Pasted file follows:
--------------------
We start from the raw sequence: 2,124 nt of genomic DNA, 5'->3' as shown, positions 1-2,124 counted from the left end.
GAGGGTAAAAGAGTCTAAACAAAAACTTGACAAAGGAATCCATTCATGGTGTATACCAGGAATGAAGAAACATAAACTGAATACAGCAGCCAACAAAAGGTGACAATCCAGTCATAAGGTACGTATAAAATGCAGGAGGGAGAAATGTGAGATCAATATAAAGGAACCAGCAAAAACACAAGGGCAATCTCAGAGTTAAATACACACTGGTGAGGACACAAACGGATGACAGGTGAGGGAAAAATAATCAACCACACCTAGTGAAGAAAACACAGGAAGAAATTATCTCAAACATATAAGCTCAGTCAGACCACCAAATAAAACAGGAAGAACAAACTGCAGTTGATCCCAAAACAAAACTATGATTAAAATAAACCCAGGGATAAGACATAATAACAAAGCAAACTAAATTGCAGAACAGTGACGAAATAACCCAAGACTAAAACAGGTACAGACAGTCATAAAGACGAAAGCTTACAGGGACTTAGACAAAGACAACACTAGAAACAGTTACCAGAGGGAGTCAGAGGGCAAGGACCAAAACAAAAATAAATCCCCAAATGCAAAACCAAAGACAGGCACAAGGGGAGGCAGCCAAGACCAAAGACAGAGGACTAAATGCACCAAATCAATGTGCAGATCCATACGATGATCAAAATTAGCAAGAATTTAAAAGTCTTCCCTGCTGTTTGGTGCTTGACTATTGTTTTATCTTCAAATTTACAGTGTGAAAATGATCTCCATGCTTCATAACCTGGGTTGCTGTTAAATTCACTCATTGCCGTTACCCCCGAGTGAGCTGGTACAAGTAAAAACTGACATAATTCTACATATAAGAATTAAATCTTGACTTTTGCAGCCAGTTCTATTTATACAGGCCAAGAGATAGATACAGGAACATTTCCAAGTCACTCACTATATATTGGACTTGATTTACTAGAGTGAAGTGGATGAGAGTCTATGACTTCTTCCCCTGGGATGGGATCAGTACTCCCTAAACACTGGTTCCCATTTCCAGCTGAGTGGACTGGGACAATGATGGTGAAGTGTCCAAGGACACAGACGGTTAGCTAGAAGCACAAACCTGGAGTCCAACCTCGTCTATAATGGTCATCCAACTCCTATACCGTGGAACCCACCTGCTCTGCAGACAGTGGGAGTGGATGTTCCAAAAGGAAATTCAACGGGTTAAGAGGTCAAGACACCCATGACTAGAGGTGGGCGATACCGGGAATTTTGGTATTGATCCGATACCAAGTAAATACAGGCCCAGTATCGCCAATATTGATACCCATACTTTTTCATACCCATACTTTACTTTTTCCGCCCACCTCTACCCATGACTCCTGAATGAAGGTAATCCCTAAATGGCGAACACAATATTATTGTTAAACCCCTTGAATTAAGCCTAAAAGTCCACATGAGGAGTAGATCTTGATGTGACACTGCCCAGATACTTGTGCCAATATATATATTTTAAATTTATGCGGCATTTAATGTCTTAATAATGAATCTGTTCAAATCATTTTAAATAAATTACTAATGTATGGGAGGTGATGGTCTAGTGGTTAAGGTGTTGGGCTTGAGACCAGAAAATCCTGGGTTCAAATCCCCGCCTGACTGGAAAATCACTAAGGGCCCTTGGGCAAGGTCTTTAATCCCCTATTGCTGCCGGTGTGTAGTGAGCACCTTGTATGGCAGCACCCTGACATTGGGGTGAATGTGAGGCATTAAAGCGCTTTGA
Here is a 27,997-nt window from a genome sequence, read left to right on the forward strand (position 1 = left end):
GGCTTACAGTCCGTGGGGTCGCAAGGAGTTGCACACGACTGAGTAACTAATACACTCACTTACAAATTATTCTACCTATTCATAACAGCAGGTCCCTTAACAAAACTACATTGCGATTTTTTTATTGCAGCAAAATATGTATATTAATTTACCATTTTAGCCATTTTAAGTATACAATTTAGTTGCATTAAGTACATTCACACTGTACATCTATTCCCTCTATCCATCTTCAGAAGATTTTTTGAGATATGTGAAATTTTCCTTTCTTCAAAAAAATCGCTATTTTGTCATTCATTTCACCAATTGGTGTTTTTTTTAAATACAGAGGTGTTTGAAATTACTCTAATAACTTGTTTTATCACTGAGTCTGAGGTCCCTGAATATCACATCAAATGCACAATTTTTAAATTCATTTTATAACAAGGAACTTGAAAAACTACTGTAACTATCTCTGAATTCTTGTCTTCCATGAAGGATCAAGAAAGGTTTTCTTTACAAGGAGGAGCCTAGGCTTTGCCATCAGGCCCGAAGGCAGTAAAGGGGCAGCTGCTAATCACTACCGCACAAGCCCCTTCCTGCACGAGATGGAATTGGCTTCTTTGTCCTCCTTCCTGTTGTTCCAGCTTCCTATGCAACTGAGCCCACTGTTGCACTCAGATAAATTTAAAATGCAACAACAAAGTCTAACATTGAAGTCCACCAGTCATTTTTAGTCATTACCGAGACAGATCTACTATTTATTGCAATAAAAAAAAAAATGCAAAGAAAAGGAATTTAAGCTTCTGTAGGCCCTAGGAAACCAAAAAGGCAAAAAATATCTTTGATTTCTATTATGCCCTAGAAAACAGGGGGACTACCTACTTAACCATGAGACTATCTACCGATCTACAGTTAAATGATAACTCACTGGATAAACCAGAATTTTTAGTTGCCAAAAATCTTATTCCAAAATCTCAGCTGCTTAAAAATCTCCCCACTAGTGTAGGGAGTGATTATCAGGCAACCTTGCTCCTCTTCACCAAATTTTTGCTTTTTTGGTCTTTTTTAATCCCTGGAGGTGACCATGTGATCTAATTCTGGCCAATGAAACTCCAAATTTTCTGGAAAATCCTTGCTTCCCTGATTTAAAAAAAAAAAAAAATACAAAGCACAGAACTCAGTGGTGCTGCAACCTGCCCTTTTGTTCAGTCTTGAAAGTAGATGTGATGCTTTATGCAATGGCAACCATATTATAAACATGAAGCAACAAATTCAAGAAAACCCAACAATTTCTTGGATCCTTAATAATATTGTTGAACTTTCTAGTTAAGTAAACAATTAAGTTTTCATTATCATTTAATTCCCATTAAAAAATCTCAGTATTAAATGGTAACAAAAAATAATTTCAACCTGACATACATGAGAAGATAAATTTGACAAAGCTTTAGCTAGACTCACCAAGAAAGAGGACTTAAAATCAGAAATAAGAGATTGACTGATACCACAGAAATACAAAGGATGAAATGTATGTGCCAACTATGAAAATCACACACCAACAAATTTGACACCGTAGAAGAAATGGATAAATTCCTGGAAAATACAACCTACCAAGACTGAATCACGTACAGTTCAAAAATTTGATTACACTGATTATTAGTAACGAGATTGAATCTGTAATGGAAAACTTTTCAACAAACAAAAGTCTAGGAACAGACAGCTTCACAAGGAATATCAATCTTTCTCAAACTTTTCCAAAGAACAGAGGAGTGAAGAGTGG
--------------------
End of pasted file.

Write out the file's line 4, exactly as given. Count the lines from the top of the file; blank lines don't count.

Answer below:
GGCTTACAGTCCGTGGGGTCGCAAGGAGTTGCACACGACTGAGTAACTAATACACTCACTTACAAATTATTCTACCTATTCATAACAGCAGGTCCCTTAACAAAACTACATTGCGATTTTTTTATTGCAGCAAAATATGTATATTAATTTACCATTTTAGCCATTTTAAGTATACAATTTAGTTGCATTAAGTACATTCACACTGTACATCTATTCCCTCTATCCATCTTCAGAAGATTTTTTGAGATATGTGAAATTTTCCTTTCTTCAAAAAAATCGCTATTTTGTCATTCATTTCACCAATTGGTGTTTTTTTTAAATACAGAGGTGTTTGAAATTACTCTAATAACTTGTTTTATCACTGAGTCTGAGGTCCCTGAATATCACATCAAATGCACAATTTTTAAATTCATTTTATAACAAGGAACTTGAAAAACTACTGTAACTATCTCTGAATTCTTGTCTTCCATGAAGGATCAAGAAAGGTTTTCTTTACAAGGAGGAGCCTAGGCTTTGCCATCAGGCCCGAAGGCAGTAAAGGGGCAGCTGCTAATCACTACCGCACAAGCCCCTTCCTGCACGAGATGGAATTGGCTTCTTTGTCCTCCTTCCTGTTGTTCCAGCTTCCTATGCAACTGAGCCCACTGTTGCACTCAGATAAATTTAAAATGCAACAACAAAGTCTAACATTGAAGTCCACCAGTCATTTTTAGTCATTACCGAGACAGATCTACTATTTATTGCAATAAAAAAAAAAATGCAAAGAAAAGGAATTTAAGCTTCTGTAGGCCCTAGGAAACCAAAAAGGCAAAAAATATCTTTGATTTCTATTATGCCCTAGAAAACAGGGGGACTACCTACTTAACCATGAGACTATCTACCGATCTACAGTTAAATGATAACTCACTGGATAAACCAGAATTTTTAGTTGCCAAAAATCTTATTCCAAAATCTCAGCTGCTTAAAAATCTCCCCACTAGTGTAGGGAGTGATTATCAGGCAACCTTGCTCCTCTTCACCAAATTTTTGCTTTTTTGGTCTTTTTTAATCCCTGGAGGTGACCATGTGATCTAATTCTGGCCAATGAAACTCCAAATTTTCTGGAAAATCCTTGCTTCCCTGATTTAAAAAAAAAAAAAAATACAAAGCACAGAACTCAGTGGTGCTGCAACCTGCCCTTTTGTTCAGTCTTGAAAGTAGATGTGATGCTTTATGCAATGGCAACCATATTATAAACATGAAGCAACAAATTCAAGAAAACCCAACAATTTCTTGGATCCTTAATAATATTGTTGAACTTTCTAGTTAAGTAAACAATTAAGTTTTCATTATCATTTAATTCCCATTAAAAAATCTCAGTATTAAATGGTAACAAAAAATAATTTCAACCTGACATACATGAGAAGATAAATTTGACAAAGCTTTAGCTAGACTCACCAAGAAAGAGGACTTAAAATCAGAAATAAGAGATTGACTGATACCACAGAAATACAAAGGATGAAATGTATGTGCCAACTATGAAAATCACACACCAACAAATTTGACACCGTAGAAGAAATGGATAAATTCCTGGAAAATACAACCTACCAAGACTGAATCACGTACAGTTCAAAAATTTGATTACACTGATTATTAGTAACGAGATTGAATCTGTAATGGAAAACTTTTCAACAAACAAAAGTCTAGGAACAGACAGCTTCACAAGGAATATCAATCTTTCTCAAACTTTTCCAAAGAACAGAGGAGTGAAGAGTGG